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DILEMMA: Creating an event-linked ad campaign

The World Cup is finally here, and I know I've missed an opportunity to exploit it to my business advantage. I know there is the potential to integrate such major events into my marketing strategy, but I'm just not sure how to go about doing so. Can you help?

The World Cup is finally here, and I know I've missed an opportunity to exploit it to my business advantage. I know there is the potential to integrate such major events into my marketing strategy, but I'm just not sure how to go about doing so. Can you help?

Linking your marketing strategy to major events like the 2010 FIFA World Cup provides a useful short-term context to promote one's company and services.

And while it may be too late to exploit the opportunities presented by the World Cup, there may be lessons that can be learnt to maximise the effectiveness of future campaigns. After all, the 2012 Olympic Games are fast approaching and offer a great opportunity for your marketing potential.


The 2010 FIFA World Cup has gripped the nation, as the thousands of flags, banners and posters in support of the England team I have encountered during my consultancy travels over the past few weeks has proven.

And sales and lettings agents are no exception, with a number of firms having initiated marketing campaigns to exploit the hype, but with varying results, as we've seen in other sectors.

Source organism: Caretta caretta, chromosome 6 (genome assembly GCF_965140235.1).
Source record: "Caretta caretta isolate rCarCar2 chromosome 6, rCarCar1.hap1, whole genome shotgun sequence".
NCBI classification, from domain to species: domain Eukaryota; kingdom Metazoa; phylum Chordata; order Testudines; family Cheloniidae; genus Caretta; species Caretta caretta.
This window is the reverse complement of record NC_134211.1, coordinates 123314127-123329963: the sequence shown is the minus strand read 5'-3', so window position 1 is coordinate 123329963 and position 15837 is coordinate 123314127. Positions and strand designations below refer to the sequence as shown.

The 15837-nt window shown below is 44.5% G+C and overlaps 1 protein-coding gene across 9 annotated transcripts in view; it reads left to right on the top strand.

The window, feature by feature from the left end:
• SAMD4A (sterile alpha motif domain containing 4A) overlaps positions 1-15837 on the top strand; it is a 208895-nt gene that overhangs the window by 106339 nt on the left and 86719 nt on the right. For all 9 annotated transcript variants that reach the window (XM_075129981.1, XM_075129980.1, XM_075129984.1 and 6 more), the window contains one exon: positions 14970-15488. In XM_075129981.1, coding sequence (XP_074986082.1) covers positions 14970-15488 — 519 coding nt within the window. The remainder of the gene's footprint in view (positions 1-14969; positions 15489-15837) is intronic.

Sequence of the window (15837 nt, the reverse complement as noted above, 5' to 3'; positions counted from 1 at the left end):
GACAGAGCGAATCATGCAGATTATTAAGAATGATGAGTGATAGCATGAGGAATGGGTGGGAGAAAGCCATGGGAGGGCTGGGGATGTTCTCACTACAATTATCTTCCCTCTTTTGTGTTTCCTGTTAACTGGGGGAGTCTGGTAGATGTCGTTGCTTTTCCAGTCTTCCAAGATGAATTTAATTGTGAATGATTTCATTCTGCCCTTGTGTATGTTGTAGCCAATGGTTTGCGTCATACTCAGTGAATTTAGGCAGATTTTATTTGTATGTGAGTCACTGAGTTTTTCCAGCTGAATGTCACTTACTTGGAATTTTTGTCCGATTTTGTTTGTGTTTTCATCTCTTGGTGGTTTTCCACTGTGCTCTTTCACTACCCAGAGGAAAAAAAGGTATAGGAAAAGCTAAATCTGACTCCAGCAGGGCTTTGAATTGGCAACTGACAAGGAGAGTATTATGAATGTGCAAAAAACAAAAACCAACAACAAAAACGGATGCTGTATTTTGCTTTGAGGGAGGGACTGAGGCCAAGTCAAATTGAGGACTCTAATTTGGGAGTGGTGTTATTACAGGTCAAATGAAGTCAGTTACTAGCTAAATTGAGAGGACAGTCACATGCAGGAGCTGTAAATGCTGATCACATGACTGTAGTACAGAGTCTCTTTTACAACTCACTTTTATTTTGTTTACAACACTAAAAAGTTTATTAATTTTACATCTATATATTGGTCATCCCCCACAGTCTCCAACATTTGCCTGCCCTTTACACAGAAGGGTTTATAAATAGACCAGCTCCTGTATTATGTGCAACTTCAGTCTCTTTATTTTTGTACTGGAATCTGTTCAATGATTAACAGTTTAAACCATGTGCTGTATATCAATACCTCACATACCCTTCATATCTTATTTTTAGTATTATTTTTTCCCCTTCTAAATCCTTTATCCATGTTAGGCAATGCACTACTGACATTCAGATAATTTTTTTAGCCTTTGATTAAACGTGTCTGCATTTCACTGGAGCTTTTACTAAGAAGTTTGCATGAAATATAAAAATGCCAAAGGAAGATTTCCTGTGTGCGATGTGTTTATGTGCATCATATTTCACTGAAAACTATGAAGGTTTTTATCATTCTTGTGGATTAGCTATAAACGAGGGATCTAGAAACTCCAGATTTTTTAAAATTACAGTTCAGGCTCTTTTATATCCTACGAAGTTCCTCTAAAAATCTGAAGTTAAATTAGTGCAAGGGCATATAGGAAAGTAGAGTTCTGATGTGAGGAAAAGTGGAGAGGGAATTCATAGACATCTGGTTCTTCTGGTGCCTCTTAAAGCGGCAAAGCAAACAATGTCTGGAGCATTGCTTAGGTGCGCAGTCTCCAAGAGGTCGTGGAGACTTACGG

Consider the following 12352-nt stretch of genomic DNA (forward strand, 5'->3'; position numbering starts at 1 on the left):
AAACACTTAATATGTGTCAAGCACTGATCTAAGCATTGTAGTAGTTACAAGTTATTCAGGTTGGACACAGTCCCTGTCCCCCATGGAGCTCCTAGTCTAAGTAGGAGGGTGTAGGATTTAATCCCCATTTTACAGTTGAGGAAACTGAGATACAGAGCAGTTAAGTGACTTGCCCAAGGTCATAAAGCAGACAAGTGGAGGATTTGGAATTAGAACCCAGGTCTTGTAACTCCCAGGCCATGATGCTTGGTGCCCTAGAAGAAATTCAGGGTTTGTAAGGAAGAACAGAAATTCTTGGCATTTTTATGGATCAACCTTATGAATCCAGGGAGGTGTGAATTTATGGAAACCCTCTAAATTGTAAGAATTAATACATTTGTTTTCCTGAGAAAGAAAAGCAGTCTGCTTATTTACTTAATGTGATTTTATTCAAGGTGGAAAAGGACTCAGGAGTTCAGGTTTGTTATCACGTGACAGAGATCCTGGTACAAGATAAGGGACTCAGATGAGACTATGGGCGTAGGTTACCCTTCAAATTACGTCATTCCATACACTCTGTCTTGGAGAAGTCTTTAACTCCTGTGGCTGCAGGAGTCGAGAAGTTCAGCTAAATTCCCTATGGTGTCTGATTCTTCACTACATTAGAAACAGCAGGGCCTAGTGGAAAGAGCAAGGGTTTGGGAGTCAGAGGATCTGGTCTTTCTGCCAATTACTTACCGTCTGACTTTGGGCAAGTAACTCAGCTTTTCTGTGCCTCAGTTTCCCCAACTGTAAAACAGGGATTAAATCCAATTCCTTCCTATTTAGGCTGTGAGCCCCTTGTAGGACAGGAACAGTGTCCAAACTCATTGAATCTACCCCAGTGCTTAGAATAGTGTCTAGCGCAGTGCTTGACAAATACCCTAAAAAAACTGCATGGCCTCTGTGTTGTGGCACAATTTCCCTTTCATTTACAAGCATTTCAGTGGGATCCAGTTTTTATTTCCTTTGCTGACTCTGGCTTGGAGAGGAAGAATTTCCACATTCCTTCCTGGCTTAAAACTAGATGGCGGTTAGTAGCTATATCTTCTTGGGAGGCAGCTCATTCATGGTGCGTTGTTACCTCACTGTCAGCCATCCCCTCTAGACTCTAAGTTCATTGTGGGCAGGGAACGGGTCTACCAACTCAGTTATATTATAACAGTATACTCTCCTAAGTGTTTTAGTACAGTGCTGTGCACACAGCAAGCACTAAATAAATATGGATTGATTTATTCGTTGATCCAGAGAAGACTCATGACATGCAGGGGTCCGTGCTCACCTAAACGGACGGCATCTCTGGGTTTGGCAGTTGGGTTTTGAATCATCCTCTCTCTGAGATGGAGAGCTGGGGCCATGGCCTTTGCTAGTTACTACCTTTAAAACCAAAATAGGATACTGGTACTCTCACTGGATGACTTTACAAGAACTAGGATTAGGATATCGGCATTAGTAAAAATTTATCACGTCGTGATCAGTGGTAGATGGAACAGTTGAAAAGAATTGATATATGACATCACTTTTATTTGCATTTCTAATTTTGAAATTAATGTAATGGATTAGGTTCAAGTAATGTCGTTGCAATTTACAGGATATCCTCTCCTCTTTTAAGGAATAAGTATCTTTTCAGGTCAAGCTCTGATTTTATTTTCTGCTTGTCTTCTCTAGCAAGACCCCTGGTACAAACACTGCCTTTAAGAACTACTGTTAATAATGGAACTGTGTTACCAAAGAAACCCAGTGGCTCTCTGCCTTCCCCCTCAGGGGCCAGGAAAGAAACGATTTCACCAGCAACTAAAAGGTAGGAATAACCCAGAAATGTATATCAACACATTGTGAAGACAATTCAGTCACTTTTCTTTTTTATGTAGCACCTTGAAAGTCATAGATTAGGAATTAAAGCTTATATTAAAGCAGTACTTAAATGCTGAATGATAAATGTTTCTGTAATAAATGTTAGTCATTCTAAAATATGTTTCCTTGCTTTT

I have no doubt that the marketeers who selected Theo Walcott to front the Marks & Spencer men's suits campaign are currently feeling somewhat embarrassed and frustrated that the player didn't make the plane, just as much as the team behind Walkers' World Cup-flavoured crisps, who were forced to watch as a number of their flavours rapidly became obsolete as corresponding countries failed to qualify for the competition.

There was naturally an element of bad luck involved in these situations, yet with some basic rules and guidance, you can massively improve the effectiveness of your campaign and influence success.


A comprehensive marketing campaign isn't something that appears from thin air or a mere flash of inspiration. Successful campaigns are carefully researched, considered and focused on details and execution, rather than resting on a single, grand idea.

Targeted marketing campaigns are more than just adding a football in a goal net to your everyday promotional literature.

As close friend and respected marketing expert, David Park of Judd Associates, says: "Good marketing campaigns don't just happen, they require thought, planning and an appreciation of the target audience.

"All too often I see poorly executed advertising that breaks many basic rules and can actually be damaging to the brand."

There are a number of key points that must be carefully considered to ensure your marketing campaign is kicked off with the best chance of success.


Forgive the football vernacular, however the goals or objectives of your campaign are your critical starting point. The planning and preparation for any marketing initiative must focus on what you are trying to achieve.